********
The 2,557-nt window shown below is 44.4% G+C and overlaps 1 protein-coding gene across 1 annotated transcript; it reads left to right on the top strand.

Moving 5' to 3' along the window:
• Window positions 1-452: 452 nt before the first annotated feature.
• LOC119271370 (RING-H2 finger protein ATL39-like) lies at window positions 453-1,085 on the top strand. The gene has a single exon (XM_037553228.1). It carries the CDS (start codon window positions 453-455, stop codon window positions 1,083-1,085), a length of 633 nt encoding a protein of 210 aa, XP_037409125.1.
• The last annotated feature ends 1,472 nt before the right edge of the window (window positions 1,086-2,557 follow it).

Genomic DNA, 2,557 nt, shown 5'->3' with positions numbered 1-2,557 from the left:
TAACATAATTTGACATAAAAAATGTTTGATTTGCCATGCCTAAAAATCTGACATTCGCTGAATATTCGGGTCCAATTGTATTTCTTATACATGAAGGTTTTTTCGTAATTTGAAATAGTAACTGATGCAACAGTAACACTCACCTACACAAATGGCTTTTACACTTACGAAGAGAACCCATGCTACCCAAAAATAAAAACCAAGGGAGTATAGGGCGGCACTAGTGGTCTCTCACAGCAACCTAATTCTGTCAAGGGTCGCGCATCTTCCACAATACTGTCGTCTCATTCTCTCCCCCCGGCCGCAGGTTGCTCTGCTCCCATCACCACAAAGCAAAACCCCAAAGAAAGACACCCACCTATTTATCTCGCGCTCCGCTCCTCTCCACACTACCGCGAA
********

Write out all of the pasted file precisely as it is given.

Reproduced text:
The 2,557-nt window shown below is 44.4% G+C and overlaps 1 protein-coding gene across 1 annotated transcript; it reads left to right on the top strand.

Moving 5' to 3' along the window:
• Window positions 1-452: 452 nt before the first annotated feature.
• LOC119271370 (RING-H2 finger protein ATL39-like) lies at window positions 453-1,085 on the top strand. The gene has a single exon (XM_037553228.1). It carries the CDS (start codon window positions 453-455, stop codon window positions 1,083-1,085), a length of 633 nt encoding a protein of 210 aa, XP_037409125.1.
• The last annotated feature ends 1,472 nt before the right edge of the window (window positions 1,086-2,557 follow it).

Genomic DNA, 2,557 nt, shown 5'->3' with positions numbered 1-2,557 from the left:
TAACATAATTTGACATAAAAAATGTTTGATTTGCCATGCCTAAAAATCTGACATTCGCTGAATATTCGGGTCCAATTGTATTTCTTATACATGAAGGTTTTTTCGTAATTTGAAATAGTAACTGATGCAACAGTAACACTCACCTACACAAATGGCTTTTACACTTACGAAGAGAACCCATGCTACCCAAAAATAAAAACCAAGGGAGTATAGGGCGGCACTAGTGGTCTCTCACAGCAACCTAATTCTGTCAAGGGTCGCGCATCTTCCACAATACTGTCGTCTCATTCTCTCCCCCCGGCCGCAGGTTGCTCTGCTCCCATCACCACAAAGCAAAACCCCAAAGAAAGACACCCACCTATTTATCTCGCGCTCCGCTCCTCTCCACACTACCGCGAA